Deep Sran, an Indian American who had been campaigning for the Democratic nomination for Virginia’s 10th Congressional District seat, announced Feb. 28 that he has dropped out of the race.
“When I entered the Virginia 10th Congressional District primary race last summer, I did so with hope and optimism for the future,” Sran wrote on his campaign website. “After consulting with my family and friends, I have decided to end my campaign for the Democratic nomination. And while it is difficult to write these words, I do so with that same hope and optimism.”
Sran went on in his statement to thank his family, friends, staff and community for all they have done for him along the way.
“Together, we ran a campaign that was about listening to the people of the 10th District. I was able to talk about vision and long-term solutions in a time of anxiety and division. And I had a chance to share how important a positive, shared vision is to the future of this country,” he added.
The school founder and entrepreneur said that he will continue to work for true education reform through innovation and greater equity, to prepare the next generation of leaders and to build a better world.
He said he will also continue to work for more representative government, so minority and marginalized communities are engaged and heard.
“I will build on the work we’ve done to show that politics must be about finding common ground to implement policies that leave our children and grandchildren a better world,” he added in his statement.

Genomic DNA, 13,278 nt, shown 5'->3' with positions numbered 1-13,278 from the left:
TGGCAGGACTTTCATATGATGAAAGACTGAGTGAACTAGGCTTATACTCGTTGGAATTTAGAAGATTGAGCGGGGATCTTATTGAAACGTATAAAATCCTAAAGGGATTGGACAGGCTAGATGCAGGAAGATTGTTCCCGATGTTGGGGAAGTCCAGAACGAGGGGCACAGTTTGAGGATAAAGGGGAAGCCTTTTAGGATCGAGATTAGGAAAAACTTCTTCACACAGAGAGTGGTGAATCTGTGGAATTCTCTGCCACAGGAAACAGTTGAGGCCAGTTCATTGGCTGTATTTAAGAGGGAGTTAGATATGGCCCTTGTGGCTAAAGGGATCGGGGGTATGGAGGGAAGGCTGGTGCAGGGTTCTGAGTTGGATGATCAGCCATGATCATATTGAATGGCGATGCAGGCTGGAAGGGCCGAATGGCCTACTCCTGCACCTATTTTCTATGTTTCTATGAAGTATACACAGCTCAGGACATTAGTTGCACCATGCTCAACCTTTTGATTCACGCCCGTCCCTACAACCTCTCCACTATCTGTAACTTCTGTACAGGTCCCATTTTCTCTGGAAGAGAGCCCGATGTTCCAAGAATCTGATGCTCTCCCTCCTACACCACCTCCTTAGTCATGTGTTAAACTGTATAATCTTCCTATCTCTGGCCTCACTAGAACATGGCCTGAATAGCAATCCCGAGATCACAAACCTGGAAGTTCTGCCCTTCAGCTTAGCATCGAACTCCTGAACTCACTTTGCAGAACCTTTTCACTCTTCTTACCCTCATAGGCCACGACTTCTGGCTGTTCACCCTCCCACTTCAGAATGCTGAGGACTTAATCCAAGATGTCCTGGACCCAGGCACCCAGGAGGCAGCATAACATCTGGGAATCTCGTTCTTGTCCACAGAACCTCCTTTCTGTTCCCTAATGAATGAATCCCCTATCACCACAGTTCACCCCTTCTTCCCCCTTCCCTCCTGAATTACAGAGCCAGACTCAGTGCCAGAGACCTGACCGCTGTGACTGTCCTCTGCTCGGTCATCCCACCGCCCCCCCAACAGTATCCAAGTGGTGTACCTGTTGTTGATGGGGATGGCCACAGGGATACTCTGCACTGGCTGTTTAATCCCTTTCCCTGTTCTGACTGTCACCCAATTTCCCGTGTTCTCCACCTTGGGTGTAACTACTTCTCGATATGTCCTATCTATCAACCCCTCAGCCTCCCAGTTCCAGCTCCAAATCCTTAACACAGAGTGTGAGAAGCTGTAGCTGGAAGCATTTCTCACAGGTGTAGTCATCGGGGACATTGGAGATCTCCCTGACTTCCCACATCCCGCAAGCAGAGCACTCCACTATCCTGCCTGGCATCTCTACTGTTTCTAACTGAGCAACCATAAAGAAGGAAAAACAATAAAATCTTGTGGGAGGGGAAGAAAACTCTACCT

Sran said that, despite ending his campaign, he is optimistic about the future of the district and the country.
“I hope that the grassroots activism and progressive leadership I’ve seen over the past year will lead us to a brighter future,” he said. “There is no us and them, there is only us. Let’s do great things.”
Sran was born and raised in Montgomery County, Maryland, and, despite feeling like an outsider, he said he was able to see the differences and common ground between cultures and faiths, and learned to avoid the many ways in which people can divide from one another.
More than anything, he learned why America is the greatest nation on the planet, and must be a model for the world, his website said.
The Indian American has been an educator his entire adult life, and his experience has shown him that students thrive when teachers have the power to decide what happens in the classroom, his campaign site said.
Sran founded and runs the Loudoun School for the Gifted, based on the premise that the adults who know their subjects and their students best should lead the way (see earlier India-West story here).